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It seems aeons ago when I was fortunate enough to review one of Spinnaker’s very first watches. In fact, it’s been over 4 years since I looked at the Tavolara. How time flies. In that period, Spinnaker Watches have developed quite the reputation. Whilst during their early days the specs weren’t quite up to scratch, nowadays they are well known as providing well -specced, sturdy watches for attractive prices. I feel the Hydrofoil continues this vision. 

Right away, it promotes a chunky, reassuring heft, with that affordable price tag too: an RRP of £250, but yours for £200 if you use my 20% off code WIAA20. 

Let’s check it out. 

The specs

I’m going to do things a bit different with this review and split the most important points into three main categories: things I don’t and do like, and other observations. Let’s get the negatives out of the way first. 

Things I don’t like about the Spinnaker Hydrofoil

Integrated lugs bracelet. Sure, it works well and looks good for the bracelet supplied, but it’s incredibly limiting. I feel this watch would look brilliant on a NATO, but unfortunately, it’s just not going to happen. You may be able to get a leather strap on it, but you’ll have to butcher the ends so much it’ll look terrible. 

I do like a big date complication. However, they also have to be well executed. I feel the date wheels are a bit too deeply set here, making the feature look unrefined. 

Screw-in pushers – whilst they’re great for water resistance, I’m not sure they’re completely necessary for 200m, and they make using the pushers a massive faff. You can leave them unscrewed, which actually looks quite cool, but they’ll inevitably loosen and will need twiddling. 

Slight bezel misalignment – whilst the pip at 12 looks spot on, there’s a slight misalignment at 3 / 15 mins. It’s not crazy obvious, but a bit disappointing. 

Things I like about the Spinnaker Hydrofoil

Now the negatives are out the way, I’ve got to say – there are lots to like here. Firstly, the price at £200 using code WIAA20 is certainly pretty competitive for a pretty unique and solid watch like this brandishing a mechaquartz. 

Hulk power – I’m a great fan of the green, especially how it has a fading / sunburst effect. Coupled with the bezel insert, it’s a refreshing change to the normal colours we see so often. 

Detail on the dial – whilst I’m not the hugest fan of the date window, the rest of the dial is impressively detailed. The wavey texture is indicative of the Omega Seamaster, which picks the light up nicely in the ridges. I also appreciate the high rehaut with a nearly flat top with a tachymeter printed on. There’s also a pleasant polished and bevelled border to the subdials which picks the light out well.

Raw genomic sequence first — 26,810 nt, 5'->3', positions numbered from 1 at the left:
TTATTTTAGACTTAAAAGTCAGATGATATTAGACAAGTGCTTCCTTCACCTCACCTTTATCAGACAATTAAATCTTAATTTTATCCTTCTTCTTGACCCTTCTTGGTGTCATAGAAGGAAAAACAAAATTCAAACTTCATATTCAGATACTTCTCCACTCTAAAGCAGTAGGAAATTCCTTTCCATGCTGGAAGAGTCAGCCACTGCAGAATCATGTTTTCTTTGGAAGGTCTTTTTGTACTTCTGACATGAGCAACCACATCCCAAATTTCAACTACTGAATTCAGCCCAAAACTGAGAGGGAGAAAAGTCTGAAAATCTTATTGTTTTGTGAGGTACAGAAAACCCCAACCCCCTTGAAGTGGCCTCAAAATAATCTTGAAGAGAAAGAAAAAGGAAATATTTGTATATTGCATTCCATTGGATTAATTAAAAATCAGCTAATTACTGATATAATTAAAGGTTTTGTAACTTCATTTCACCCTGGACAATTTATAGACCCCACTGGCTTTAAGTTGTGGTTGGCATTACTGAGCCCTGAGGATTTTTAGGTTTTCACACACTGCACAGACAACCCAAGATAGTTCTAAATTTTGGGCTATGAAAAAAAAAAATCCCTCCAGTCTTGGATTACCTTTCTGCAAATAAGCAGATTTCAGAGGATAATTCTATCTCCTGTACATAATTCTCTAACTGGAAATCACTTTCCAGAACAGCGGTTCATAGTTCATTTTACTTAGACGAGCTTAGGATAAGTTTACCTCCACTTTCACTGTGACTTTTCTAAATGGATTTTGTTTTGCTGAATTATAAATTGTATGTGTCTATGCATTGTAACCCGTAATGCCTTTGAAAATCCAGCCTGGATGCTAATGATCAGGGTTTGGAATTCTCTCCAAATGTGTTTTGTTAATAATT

The overall finishing and chunkiness of the watch – portrays a very solid, dependable piece. One that could take a beating, and carry on beating

The bracelet – whilst the integrated lugs are a negative, thankfully the bracelet itself is superb, so it’s unlikely you’ll want to change it out. The links are hefty and thick, fully brushed too so as to be more resilient to scratches. The double-locking buckle has a cheeky wetsuit extension which is a nice surprise, as well as 3 micro-adjustment holes.

Other observations 

I feel the oversized subdial at 3 is a nice design touch, which reminds me of the attractive Ebel 1911 chronograph. However, I don’t feel that the 24-hour indicator is the correct subdial to highlight. Who really cares about that subdial? For me, the chronograph minutes at 9 would make more sense to make oversized. 

The movement is a dependable pick too, the Seiko VK73 is a solid mechaquartz with 3-year battery life and 5 ticks per second (1/5th second) chronograph seconds. 

Final comments

This watch actually pleases me more than some of Spinnaker’s mechanical pieces. To me, this watch has a purpose, a clear design vision, and a true uniqueness about it that really catches the eye. It’s also very well built and feels reassuringly solid in the hand and on the wrist. When you couple that with the reasonable price of £200 using the code WIAA20, it’s a hard watch to knock. 


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